polluted water diving

It’s Not Exactly Rocket Science but…

By Matthew Colip

EPA Scientific Diver trainee Matt Colip returns to the surface following SuperLite 17K Diving Helmet and drysuit training.

Being an EPA Scientific Diver is a lot like being an astronaut; you’re trained with a specific skill-set to “float” through an often unpredictable environment with the purpose of gathering data to advance science and help people.  For me, becoming an EPA Scientific Diver has expanded my scientific capabilities to work in an environment that occupies 70% of the planet and that we all depend on: water.

EPA’s Scientific Diving Program can be traced back over 40 years to a group of divers formed to support the need for diving expertise in contaminated waters for the Federal Water Pollution Control Administration, the predecessor to EPA.

Today, EPA has scientific diving units at strategic locations across the country conducting scientific work for a myriad of federal, state, and local programs.  EPA scientific divers work in both marine and freshwater environments. 

For example, EPA recently conducted a freshwater mussel survey in the Susquehanna River in Pennsylvania.  The divers conducted 12 dives and reported information on the habitat conditions at the river bottom to the surface via wireless communication.  In addition, live and dead mussel shells were collected for species identification.  Ultimately, the information they collected will add to the data Pennsylvania is gathering on the ecological health of the Susquehanna River.

Since joining EPA as a biologist, I’ve wanted to use my recreational SCUBA diver experience to become a member of the Agency’s Scientific Diving Program.  Scientific diver trainees must successfully complete EPA’s Scientific Diver Training Program, which emphasizes safety and includes extensive safety training and drills.

Studying the physics of water pressure and its effects on human physiology, the proper use and handling of oxygen-enriched air, and the unique challenges of diving in polluted waters help us learn important concepts that prevent accidents.

In addition to general safe diving concepts, EPA scientific diver trainees also learn skills to gather data and survey underwater environments. We learn how to use underwater cameras, electronic communications equipment,  conduct a basic benthic survey, sampling techniques for water and sediment, as well as underwater navigation and sampling site survey methods for zero-visibility diving.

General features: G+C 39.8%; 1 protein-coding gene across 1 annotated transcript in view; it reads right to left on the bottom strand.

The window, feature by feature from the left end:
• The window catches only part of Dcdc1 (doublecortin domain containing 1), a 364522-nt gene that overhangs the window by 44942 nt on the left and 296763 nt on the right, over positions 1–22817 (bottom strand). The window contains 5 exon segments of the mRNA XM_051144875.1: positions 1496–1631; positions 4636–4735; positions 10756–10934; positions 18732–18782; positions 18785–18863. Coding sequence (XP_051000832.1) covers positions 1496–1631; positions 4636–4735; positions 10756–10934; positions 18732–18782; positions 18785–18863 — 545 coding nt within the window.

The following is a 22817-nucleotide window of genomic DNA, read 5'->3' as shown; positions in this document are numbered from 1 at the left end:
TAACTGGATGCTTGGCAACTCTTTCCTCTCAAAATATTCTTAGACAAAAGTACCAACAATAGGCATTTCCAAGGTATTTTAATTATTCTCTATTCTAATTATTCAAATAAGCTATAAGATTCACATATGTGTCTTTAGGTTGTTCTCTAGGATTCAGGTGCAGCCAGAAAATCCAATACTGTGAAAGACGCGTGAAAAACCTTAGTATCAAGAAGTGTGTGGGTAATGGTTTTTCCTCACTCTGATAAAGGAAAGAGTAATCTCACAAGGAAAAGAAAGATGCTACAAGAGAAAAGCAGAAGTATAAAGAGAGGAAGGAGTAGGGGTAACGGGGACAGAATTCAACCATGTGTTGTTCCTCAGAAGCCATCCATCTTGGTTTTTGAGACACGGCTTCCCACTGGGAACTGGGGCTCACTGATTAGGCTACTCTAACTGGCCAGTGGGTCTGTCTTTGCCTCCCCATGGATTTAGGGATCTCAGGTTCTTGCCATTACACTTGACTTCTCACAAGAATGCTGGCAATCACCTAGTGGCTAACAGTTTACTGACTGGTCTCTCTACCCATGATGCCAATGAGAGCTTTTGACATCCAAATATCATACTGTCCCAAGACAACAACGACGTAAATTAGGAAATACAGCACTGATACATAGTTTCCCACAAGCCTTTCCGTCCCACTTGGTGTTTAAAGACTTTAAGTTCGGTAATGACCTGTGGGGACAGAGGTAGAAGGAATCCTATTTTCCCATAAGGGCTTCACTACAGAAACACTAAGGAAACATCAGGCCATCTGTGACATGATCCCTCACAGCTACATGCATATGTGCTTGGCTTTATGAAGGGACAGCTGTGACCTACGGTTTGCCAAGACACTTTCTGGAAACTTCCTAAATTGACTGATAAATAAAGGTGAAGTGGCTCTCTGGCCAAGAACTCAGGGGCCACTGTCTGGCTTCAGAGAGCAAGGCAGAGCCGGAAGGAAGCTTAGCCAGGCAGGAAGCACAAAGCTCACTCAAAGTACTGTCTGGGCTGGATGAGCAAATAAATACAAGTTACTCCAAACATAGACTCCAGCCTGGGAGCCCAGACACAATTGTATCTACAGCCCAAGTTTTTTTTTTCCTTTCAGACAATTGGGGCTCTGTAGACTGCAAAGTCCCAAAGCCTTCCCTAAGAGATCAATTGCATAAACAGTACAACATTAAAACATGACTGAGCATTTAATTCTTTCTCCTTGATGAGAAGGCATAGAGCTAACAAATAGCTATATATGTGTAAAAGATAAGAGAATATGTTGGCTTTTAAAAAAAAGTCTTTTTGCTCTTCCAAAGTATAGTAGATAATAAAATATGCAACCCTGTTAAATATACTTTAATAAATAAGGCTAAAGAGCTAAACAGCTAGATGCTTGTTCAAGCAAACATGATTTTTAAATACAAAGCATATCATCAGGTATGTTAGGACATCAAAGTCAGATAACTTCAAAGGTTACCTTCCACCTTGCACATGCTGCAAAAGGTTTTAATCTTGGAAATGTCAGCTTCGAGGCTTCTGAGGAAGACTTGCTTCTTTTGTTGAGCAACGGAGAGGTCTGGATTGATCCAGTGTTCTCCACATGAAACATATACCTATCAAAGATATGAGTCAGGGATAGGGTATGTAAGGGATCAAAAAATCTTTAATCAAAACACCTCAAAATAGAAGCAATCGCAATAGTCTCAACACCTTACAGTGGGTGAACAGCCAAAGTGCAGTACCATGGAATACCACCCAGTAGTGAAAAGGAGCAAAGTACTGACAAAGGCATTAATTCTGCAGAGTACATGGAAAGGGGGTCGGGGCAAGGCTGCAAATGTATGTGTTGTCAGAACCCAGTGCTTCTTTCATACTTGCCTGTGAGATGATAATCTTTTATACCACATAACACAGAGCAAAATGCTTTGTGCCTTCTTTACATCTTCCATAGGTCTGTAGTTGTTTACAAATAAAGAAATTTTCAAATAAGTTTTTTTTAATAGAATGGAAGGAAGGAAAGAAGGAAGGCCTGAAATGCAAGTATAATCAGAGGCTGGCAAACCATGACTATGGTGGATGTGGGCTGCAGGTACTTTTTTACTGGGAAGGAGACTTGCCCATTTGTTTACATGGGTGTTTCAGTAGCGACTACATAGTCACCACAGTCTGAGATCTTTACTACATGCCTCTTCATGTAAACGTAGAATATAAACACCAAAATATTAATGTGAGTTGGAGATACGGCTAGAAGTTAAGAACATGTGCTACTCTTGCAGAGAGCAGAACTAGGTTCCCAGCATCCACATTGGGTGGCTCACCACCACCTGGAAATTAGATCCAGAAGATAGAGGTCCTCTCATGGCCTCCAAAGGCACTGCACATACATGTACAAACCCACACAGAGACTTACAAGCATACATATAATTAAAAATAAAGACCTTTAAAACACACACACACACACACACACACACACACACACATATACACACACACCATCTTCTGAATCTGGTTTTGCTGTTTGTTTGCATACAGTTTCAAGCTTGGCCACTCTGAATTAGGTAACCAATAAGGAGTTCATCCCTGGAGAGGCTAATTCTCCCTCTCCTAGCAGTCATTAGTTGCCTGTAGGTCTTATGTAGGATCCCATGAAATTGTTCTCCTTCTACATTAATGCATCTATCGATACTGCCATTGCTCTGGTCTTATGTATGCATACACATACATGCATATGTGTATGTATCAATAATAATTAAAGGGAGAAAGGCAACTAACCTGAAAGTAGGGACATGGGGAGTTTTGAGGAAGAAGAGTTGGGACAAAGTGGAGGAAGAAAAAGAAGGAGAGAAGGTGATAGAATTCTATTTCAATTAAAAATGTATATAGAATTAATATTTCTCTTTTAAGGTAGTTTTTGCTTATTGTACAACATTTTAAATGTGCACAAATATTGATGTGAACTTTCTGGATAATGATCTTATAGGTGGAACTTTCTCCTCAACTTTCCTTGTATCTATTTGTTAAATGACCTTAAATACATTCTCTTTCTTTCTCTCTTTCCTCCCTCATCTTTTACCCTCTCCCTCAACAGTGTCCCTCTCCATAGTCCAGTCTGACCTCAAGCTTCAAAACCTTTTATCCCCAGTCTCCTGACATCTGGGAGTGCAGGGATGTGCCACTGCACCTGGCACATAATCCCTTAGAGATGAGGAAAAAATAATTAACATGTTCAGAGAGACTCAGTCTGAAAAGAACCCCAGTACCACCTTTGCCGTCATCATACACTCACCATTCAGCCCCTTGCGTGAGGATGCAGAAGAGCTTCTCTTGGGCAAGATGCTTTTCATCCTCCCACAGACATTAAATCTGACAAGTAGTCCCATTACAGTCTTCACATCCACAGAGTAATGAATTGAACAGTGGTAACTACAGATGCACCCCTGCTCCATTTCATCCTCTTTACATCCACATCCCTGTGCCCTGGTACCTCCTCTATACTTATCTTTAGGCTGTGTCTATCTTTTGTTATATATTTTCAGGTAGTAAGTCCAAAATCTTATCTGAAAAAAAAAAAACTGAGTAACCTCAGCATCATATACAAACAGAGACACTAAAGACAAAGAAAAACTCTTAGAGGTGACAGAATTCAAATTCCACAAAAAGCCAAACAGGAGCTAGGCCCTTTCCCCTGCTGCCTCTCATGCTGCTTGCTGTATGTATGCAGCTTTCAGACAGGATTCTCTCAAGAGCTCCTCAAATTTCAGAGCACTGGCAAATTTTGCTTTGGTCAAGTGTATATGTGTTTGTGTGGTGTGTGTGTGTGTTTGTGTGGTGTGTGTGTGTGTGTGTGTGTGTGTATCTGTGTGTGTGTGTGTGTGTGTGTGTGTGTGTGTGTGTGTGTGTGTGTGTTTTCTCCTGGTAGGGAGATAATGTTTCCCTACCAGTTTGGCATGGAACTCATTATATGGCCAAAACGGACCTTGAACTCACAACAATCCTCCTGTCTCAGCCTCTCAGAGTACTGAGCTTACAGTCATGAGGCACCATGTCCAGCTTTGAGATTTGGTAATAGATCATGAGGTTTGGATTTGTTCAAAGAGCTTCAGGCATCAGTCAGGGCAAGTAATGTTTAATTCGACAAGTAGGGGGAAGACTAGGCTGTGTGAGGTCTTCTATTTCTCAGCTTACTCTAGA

Simply stated, EPA’s Scientific Diver Training Program transforms recreational divers who are scientists, engineers, law enforcement personnel, and/or academics, into EPA-certified scientific divers who use underwater environments as their sampling laboratory.

Read more about the latest in EPA scientific diving at: facebook.com/EPADivers.

About the Author: Matthew Colip works as a National Pollutant Discharge Elimination System (NPDES) Enforcement Officer in EPA Mid-Atlantic Region’s Water Protection Division, NPDES Enforcement Branch.

Editor's Note: The opinions expressed here are those of the author. They do not reflect EPA policy, endorsement, or action.

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Drilling for Water – Underwater

By Sean Sheldrake, Rob Pedersen, and Alan Humphrey

In our previous blog posts we’ve talked about how EPA diving scientists support cleanups in the nation’s waterways through collection of samples.  In this post, we’ll talk about miniature wells called “piezometers” that we and other divers place underwater. 

What is a piezometer and what is it doing at the bottom of the river?

Photo 1: close up of a piezometer.

A piezometer (see photo 1) is a miniature well that lets us sample shallow groundwater—essentially a metal tube with a filter on the bottom to allow water to flow in, but keeping most sediment out. They can be installed both on land and underwater. 

But why on earth would someone underwater want to drill for more water?!  We do it to study pollution.

Groundwater that is contaminated by an upland industrial site can discharge into rivers and sounds.  By the time that contaminated groundwater mixes with the water column, the pollution is difficult to detect.  Worse yet, concentrations are far higher in the seafloor or river bottom, potentially harming critical links at the beginning of the food chain.  If levels of groundwater contamination aren’t measured accurately and in the correct place, a big piece of the pollution puzzle could be missed.

How do you collect a well sample at the bottom of an estuary? Here’s what it looks like when we work:

Tending the diver and groundwater sample tubing is a tough job!

Photo 2: preparing piezometer and tubing from the surface.

A surface supplied diver (see photo 2) takes the metal piezometer from the boat to the bottom while spooling out tubes that connects it to the boat or dive platform.